Although Williams, Evans, and Truett had been prime suspects very early in the investigation, more than a year went by before charges were filed against them. The difficulty encountered by the investigating officers was in discovering more than circumstantial evidence connecting the suspects with the crime. The breakthrough came when Truett, on a promise of immunity from prosecution, agreed to confess participation in the crime and to testify on behalf of the prosecution.

The trial court denied appellant Williams' pretrial motion for production of the following materials: (1) a writing 'promising immunity from prosecution or preferential treatment, sentence or reward to Wade L. Truett'; (2) a writing 'promising immunity from prosecution or preferential treatment, sentence or reward to Marion C. Perry'; (3) the names of the witnesses before the grand jury which returned the indictment against him; (4) the names of persons whose testimony was given to the grand jury by or through someone else; (5) the written statements of all witnesses given to the prosecution; 3 (6) the names of the police officers who questioned Williams' wife; (7) the substance of the information given to the police officers by Williams' wife, particularly the date she told them she last saw her husband during the month of April 1964; (8) the record of the grand jury proceedings; and (9) the names and, apparently, the whereabouts of all witnesses to be called by the state.

Williams contends that the denial of his production motions violated rights protected by the due process clause of the fourteenth amendment. He asserts that the refusal to produce the demanded evidence was equivalent to a suppression of evidence. In Brady v. State of Maryland, 4 the Supreme Court stated:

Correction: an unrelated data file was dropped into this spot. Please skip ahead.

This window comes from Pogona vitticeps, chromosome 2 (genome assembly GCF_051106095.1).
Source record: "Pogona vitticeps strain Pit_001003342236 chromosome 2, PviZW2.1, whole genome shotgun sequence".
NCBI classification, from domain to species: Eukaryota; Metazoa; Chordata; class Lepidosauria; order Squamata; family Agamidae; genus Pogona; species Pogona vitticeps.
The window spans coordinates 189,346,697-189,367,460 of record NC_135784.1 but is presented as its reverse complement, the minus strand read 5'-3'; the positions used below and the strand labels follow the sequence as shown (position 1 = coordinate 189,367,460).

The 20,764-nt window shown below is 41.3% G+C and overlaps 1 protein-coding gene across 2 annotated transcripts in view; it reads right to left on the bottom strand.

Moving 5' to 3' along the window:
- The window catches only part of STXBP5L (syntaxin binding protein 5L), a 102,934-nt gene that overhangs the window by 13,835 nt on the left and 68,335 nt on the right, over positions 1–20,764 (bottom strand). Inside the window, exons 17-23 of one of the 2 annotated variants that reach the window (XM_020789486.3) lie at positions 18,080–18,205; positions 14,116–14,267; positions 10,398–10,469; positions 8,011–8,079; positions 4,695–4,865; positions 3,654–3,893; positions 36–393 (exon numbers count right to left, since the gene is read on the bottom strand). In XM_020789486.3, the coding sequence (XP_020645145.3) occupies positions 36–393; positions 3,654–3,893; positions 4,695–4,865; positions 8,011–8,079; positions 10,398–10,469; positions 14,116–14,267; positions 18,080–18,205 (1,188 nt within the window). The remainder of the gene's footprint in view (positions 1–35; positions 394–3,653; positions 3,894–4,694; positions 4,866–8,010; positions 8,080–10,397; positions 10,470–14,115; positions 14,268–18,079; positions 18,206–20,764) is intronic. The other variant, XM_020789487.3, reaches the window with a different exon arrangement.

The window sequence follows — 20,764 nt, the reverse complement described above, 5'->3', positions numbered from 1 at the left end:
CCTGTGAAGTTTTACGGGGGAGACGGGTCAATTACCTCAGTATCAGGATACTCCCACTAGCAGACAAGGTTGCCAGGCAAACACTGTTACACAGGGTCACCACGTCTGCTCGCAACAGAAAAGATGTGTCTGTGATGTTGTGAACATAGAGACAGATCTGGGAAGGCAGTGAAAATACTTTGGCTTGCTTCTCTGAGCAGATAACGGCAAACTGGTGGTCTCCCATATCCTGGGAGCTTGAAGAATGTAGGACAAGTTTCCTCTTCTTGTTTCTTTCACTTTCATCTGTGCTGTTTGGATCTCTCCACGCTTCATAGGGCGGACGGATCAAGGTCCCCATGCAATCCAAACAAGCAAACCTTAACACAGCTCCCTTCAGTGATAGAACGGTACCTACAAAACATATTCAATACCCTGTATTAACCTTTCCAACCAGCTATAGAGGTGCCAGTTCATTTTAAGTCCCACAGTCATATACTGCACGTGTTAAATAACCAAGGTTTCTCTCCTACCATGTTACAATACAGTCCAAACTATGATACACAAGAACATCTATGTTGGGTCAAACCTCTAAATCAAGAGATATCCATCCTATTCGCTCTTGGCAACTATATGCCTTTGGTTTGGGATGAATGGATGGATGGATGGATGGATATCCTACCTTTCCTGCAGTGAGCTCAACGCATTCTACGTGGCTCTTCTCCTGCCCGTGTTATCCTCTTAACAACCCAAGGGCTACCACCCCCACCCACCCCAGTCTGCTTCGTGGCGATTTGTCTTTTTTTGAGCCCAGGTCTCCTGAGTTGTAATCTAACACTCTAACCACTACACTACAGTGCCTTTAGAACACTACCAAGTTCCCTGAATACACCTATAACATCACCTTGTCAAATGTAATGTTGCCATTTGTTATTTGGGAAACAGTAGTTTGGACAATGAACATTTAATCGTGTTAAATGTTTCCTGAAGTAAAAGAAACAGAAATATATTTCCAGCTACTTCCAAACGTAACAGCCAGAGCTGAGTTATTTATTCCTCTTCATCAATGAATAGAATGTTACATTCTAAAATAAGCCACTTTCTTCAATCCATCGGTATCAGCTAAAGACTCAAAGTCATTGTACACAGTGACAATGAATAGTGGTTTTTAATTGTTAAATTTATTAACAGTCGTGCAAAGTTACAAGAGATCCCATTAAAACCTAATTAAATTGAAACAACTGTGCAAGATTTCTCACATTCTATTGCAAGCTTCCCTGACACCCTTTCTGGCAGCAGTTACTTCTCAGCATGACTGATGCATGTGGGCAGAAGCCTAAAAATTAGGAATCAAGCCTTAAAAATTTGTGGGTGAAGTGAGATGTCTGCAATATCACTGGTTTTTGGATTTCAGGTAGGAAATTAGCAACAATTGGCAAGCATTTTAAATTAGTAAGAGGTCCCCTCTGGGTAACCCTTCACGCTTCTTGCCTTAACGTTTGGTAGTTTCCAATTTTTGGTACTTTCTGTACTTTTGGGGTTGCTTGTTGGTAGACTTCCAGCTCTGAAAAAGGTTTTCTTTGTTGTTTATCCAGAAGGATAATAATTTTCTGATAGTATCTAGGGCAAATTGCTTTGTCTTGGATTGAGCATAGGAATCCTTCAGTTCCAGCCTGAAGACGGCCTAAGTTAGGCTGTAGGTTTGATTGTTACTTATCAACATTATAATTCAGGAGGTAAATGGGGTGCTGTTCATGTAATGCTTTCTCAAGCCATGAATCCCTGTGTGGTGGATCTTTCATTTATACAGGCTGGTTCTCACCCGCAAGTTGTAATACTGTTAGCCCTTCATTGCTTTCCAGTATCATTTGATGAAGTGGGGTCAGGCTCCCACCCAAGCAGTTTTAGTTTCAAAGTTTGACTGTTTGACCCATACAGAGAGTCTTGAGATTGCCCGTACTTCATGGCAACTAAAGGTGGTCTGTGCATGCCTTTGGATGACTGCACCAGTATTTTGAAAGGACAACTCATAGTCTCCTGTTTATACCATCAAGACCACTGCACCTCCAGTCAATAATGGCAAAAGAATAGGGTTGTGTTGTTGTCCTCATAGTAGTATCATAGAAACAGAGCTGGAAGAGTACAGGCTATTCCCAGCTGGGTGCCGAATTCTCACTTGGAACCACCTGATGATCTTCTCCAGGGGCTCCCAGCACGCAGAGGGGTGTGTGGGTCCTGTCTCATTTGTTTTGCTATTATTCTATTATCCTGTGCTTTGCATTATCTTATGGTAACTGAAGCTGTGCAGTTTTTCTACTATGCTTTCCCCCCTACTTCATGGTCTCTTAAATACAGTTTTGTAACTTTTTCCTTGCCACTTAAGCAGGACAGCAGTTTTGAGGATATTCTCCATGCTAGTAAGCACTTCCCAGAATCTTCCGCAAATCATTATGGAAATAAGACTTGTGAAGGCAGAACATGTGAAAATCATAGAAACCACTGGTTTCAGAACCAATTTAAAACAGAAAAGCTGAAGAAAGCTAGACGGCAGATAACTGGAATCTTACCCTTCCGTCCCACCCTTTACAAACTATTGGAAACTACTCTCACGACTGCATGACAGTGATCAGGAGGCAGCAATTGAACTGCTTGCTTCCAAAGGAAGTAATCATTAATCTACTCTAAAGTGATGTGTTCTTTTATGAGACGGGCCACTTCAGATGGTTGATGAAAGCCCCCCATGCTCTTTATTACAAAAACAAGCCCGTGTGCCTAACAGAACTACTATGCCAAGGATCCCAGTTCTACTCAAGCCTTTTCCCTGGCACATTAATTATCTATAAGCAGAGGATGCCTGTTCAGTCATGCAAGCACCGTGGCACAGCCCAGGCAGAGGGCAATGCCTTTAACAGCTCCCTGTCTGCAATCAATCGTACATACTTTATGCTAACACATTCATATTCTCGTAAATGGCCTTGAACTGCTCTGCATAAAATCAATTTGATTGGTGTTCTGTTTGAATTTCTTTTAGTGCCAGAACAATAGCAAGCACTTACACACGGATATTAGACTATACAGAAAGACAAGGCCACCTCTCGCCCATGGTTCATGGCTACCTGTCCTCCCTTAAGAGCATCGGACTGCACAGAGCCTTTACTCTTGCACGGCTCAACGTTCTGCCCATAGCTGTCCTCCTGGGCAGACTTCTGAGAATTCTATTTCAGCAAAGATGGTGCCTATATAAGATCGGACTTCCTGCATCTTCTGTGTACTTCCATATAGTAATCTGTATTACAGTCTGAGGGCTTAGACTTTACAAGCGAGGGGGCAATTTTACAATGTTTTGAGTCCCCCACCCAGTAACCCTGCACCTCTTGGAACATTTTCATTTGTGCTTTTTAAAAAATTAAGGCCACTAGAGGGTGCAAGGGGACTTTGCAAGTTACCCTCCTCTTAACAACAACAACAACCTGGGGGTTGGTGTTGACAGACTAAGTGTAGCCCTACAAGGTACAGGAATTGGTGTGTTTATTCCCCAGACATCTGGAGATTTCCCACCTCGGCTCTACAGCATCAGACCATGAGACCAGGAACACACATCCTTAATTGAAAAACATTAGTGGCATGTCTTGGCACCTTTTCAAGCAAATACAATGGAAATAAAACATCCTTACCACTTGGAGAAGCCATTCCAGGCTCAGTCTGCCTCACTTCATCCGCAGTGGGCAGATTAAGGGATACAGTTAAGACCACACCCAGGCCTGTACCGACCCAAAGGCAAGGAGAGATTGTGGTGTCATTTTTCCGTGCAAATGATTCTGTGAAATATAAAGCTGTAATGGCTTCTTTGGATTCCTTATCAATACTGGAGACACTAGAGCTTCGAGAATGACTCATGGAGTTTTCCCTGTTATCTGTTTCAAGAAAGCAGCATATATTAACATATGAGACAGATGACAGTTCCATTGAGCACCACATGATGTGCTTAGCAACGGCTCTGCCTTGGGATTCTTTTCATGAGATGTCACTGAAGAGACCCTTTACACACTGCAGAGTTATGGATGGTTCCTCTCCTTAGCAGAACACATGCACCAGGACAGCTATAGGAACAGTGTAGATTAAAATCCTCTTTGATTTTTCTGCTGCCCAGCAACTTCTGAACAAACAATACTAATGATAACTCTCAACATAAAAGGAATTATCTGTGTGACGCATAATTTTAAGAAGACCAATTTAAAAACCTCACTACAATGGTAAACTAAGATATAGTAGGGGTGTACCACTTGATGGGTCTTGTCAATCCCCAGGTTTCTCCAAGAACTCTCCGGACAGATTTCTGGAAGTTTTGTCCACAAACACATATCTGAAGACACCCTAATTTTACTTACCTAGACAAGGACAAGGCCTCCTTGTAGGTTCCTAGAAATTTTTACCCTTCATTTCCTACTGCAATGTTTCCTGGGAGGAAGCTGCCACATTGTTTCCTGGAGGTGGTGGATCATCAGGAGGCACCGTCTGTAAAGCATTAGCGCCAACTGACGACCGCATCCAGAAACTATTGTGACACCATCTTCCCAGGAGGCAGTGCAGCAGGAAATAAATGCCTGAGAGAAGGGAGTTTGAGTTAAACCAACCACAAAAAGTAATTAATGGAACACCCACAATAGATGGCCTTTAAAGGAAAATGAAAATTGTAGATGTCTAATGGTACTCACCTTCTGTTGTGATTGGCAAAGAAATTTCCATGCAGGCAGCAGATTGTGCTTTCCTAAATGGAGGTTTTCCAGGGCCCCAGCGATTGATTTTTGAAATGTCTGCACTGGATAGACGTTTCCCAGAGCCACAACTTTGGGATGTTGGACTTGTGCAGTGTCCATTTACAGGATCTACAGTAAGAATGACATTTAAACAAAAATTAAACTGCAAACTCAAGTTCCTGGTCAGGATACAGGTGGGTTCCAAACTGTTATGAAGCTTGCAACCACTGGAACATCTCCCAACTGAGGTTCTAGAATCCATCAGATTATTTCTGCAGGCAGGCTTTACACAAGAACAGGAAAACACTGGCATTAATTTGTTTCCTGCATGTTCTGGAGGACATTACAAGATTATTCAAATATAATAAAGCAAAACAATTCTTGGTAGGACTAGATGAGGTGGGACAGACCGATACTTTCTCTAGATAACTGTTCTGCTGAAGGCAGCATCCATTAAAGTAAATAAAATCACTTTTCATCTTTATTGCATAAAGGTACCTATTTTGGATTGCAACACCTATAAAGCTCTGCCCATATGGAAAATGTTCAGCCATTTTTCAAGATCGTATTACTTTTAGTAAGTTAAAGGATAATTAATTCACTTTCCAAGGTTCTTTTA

We now hold that the suppression by the prosecution of evidence favorable to an accused upon request violates due process where the evidence is material either to guilt or to punishment,

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irrespective of the good faith or bad faith of the prosecution. 5

The Brady decision culminates a series of cases in which the Court proscribed the use by the prosecution of perjured testimony and the active suppression of exculpating or favorable evidence. 6 It is now clear that Brady imposes an affirmative duty on the prosecution to produce at the appropriate time requested evidence which is materially favorable to the accused either as direct or impeaching evidence.

Appellee insists that Brady is inapplicable to the present case because there has been no showing that the evidence demanded was favorable to Williams. We think, however, that due process of law cannot be sidestepped by such a facile distinction. The Brady quandary presented by this case is not new to this court. In Guerrero v. Beto, 7 the court remanded the case to the district court for a plenary hearing to determine whether the demanded evidence was favorable to the accused. In the circumstances of this case, 8 we think that the question should be determined in camera by the state courts. 9 If, after examination of the demanded evidence, the state court determines that favorable evidence 'material either to guilt or to punishment' has been suppressed, then Williams must be granted a new trial. 10